It doesn’t seem that long ago that the hopes of the Arizona Cardinals and the Red Sea were about to be washed away with the tide.
Specifically it was August 30th in Oakland — not even a month ago — when the Cardinals preseason performance versus Raiders inspired nothing but doubt about the offensive line’s ability to protect quarterback Carson Palmer.
Three sacks. Countless pressures. Waning confidence. Oakland’s Khalil Mack in Palmer’s face every play, or so it seemed. It was so oppressive, NFL analyst Cris Collinsworth suggested that Bruce Arians take Palmer out of the game for his own protection.
After the game, Arians confidently responded “pass protection is not an issue,” and the cynics in the crowd promptly rolled their eyes.
Reason #58 why there ought to be a national moratorium on drawing conclusions from a preseason game.
Palmer has been terrific; a trend that dates back to his last 17 starts now. The offense has been perfect inside the red zone, there are targets aplenty to get the ball to and the run game has been more than acceptable.
Of course, it all starts up front.
Sure Palmer has been pressured, hit and hurried. It can always get better. But through the first two games, he has yet to be sacked. And the running game, averaging a bottom-scraping 3.3 yards per carry last year, is up to 4.4 this year.
Given the time to read a defense with the cadre of weapons at his disposal and a competent running game behind him, there seems to be little Palmer can’t do in this offense. The numbers, albeit against not-so-great competition, would bear that out. The Cards are a perfect 7-for-7 in red zone opportunities.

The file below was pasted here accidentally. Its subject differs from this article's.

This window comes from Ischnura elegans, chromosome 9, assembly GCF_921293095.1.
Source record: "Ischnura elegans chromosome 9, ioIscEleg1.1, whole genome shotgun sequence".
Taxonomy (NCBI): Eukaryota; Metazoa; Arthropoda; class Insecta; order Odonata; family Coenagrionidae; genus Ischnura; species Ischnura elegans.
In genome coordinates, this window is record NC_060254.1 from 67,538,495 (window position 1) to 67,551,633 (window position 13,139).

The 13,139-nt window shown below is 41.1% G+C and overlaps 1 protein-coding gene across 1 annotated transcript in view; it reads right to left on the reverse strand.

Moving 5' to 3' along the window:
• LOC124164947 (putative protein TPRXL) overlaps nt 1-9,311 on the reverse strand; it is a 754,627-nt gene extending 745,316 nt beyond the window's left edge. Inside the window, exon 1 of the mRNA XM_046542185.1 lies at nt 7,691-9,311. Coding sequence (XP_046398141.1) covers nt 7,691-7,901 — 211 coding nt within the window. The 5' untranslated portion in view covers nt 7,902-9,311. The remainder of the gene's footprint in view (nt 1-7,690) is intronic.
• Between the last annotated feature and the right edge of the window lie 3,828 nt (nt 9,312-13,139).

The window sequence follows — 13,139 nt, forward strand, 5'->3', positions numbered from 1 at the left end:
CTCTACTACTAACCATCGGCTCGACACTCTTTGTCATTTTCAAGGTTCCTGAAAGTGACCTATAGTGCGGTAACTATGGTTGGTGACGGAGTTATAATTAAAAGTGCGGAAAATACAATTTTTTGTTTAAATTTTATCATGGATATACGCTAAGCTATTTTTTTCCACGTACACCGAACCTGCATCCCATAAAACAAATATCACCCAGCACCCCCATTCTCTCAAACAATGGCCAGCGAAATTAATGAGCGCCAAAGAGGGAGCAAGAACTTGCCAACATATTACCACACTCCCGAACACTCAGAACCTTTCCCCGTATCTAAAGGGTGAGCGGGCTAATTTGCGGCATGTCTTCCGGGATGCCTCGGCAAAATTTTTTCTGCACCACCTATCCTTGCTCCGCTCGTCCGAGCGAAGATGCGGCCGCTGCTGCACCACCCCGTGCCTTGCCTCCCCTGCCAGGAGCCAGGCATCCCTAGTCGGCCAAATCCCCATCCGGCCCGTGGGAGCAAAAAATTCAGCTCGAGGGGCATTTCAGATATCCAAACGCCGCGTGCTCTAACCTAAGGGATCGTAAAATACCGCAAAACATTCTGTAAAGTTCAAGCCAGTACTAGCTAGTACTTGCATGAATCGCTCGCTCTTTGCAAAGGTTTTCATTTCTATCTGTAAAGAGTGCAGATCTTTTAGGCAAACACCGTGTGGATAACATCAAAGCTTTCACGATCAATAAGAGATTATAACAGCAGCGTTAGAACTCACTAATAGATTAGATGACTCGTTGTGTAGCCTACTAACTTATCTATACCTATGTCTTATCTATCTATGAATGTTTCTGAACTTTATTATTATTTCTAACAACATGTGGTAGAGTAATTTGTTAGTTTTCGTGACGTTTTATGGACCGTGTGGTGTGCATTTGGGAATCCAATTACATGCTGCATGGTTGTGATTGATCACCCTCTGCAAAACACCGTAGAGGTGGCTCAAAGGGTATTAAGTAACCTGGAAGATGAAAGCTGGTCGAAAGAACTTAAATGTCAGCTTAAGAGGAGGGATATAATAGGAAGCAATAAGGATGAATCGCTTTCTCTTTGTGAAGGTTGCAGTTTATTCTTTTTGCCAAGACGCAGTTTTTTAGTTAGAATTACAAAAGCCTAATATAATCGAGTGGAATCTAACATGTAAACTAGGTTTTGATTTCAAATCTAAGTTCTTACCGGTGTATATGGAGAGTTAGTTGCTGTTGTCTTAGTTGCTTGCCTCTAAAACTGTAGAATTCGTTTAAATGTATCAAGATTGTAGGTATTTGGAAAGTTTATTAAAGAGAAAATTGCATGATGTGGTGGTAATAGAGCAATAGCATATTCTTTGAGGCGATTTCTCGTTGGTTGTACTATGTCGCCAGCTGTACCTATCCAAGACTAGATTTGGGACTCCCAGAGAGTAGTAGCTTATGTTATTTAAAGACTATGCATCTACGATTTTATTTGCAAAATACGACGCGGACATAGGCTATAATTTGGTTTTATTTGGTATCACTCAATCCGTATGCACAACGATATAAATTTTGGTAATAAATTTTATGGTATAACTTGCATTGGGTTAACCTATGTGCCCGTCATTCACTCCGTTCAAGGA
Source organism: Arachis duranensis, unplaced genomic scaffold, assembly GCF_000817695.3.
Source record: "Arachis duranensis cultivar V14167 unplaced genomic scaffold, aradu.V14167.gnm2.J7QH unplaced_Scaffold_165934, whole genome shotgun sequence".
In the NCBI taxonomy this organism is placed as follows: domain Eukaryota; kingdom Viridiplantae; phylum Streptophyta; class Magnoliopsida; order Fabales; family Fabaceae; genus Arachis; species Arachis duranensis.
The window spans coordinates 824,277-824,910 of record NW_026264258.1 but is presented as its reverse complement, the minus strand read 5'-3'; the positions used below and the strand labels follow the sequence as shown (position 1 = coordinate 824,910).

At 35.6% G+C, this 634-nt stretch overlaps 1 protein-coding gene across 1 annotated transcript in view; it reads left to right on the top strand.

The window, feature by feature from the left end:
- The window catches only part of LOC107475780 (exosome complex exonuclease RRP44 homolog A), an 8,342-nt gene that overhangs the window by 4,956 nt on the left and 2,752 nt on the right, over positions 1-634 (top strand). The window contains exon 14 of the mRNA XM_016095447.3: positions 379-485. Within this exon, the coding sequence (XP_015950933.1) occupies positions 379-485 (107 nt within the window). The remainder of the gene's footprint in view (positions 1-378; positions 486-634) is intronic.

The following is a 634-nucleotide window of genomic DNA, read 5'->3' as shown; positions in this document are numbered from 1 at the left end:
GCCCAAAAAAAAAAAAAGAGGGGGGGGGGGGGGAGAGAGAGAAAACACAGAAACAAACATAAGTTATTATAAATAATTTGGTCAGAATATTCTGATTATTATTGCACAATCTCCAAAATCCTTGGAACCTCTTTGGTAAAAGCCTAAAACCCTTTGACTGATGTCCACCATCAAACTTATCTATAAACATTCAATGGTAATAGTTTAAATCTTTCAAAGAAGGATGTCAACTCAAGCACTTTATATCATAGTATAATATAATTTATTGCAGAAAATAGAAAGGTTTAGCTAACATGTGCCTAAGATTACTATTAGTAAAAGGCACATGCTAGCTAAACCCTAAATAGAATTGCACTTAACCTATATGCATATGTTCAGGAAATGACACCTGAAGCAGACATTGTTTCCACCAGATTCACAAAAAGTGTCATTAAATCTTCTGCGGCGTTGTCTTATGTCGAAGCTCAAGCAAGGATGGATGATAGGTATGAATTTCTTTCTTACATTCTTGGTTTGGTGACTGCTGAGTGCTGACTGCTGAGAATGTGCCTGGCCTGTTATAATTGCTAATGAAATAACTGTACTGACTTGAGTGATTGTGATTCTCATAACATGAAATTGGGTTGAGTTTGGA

In theory, it should only get better. Mike Iupati could return this week, while Bobby Massie will. The good-problem-to-have cliche will be put to good use this week. Earl Watford has done well enough to make this a conversation about who starts, but the end result is depth that the Cardinals will surely need over the course of this season.
The competition has been light. The Saints look like a team whose house is desperate for a remodel, while the Bears frighten no one, even at home. The next two weeks with the 49ers and Rams will tell us more, but for now, consider this:
I didn’t choose the number 58 randomly. In the final season before general manager Steve Keim became the shot caller of the Cardinals roster, Kevin Kolb, John Skelton, Ryan Lindley and Brian Hoyer were sacked a combined 58 times. Year one of Arians and Keim, 41 sacks. Year two, 28. So far in 2015, none.
Give Palmer time and the running game a little space to keep everybody honest and there’s no telling what this offense is capable of.